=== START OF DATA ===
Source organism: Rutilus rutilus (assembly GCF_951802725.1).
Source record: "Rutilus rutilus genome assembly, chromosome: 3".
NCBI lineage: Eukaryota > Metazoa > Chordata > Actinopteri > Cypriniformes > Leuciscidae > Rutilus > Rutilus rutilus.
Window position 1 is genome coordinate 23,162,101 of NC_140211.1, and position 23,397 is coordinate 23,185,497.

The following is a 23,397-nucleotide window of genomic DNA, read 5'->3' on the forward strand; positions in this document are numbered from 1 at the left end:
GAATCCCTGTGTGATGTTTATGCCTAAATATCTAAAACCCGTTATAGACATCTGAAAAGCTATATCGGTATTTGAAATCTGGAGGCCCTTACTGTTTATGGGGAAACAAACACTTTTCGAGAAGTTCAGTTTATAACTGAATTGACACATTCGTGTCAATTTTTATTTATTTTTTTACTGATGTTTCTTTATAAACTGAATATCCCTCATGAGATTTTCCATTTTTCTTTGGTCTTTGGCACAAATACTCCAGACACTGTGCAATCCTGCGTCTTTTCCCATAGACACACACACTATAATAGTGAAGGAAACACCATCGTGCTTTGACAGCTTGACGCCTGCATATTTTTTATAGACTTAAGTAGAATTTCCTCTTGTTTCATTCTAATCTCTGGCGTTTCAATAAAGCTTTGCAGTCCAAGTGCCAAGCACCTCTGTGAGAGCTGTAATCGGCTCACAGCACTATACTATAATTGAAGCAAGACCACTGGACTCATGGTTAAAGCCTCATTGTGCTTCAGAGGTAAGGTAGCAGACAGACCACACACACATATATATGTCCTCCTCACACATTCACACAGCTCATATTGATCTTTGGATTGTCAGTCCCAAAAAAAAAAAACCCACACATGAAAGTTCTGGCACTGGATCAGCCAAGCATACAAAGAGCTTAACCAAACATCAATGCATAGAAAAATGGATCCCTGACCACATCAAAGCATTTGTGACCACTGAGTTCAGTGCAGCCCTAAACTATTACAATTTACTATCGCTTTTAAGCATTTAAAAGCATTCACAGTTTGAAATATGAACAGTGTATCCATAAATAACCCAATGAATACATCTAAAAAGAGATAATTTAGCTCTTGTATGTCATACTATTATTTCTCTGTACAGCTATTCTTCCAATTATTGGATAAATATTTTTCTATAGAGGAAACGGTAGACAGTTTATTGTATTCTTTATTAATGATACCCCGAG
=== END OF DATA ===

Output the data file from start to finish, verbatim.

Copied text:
Source organism: Rutilus rutilus (assembly GCF_951802725.1).
Source record: "Rutilus rutilus genome assembly, chromosome: 3".
NCBI lineage: Eukaryota > Metazoa > Chordata > Actinopteri > Cypriniformes > Leuciscidae > Rutilus > Rutilus rutilus.
Window position 1 is genome coordinate 23,162,101 of NC_140211.1, and position 23,397 is coordinate 23,185,497.

The following is a 23,397-nucleotide window of genomic DNA, read 5'->3' on the forward strand; positions in this document are numbered from 1 at the left end:
GAATCCCTGTGTGATGTTTATGCCTAAATATCTAAAACCCGTTATAGACATCTGAAAAGCTATATCGGTATTTGAAATCTGGAGGCCCTTACTGTTTATGGGGAAACAAACACTTTTCGAGAAGTTCAGTTTATAACTGAATTGACACATTCGTGTCAATTTTTATTTATTTTTTTACTGATGTTTCTTTATAAACTGAATATCCCTCATGAGATTTTCCATTTTTCTTTGGTCTTTGGCACAAATACTCCAGACACTGTGCAATCCTGCGTCTTTTCCCATAGACACACACACTATAATAGTGAAGGAAACACCATCGTGCTTTGACAGCTTGACGCCTGCATATTTTTTATAGACTTAAGTAGAATTTCCTCTTGTTTCATTCTAATCTCTGGCGTTTCAATAAAGCTTTGCAGTCCAAGTGCCAAGCACCTCTGTGAGAGCTGTAATCGGCTCACAGCACTATACTATAATTGAAGCAAGACCACTGGACTCATGGTTAAAGCCTCATTGTGCTTCAGAGGTAAGGTAGCAGACAGACCACACACACATATATATGTCCTCCTCACACATTCACACAGCTCATATTGATCTTTGGATTGTCAGTCCCAAAAAAAAAAAACCCACACATGAAAGTTCTGGCACTGGATCAGCCAAGCATACAAAGAGCTTAACCAAACATCAATGCATAGAAAAATGGATCCCTGACCACATCAAAGCATTTGTGACCACTGAGTTCAGTGCAGCCCTAAACTATTACAATTTACTATCGCTTTTAAGCATTTAAAAGCATTCACAGTTTGAAATATGAACAGTGTATCCATAAATAACCCAATGAATACATCTAAAAAGAGATAATTTAGCTCTTGTATGTCATACTATTATTTCTCTGTACAGCTATTCTTCCAATTATTGGATAAATATTTTTCTATAGAGGAAACGGTAGACAGTTTATTGTATTCTTTATTAATGATACCCCGAG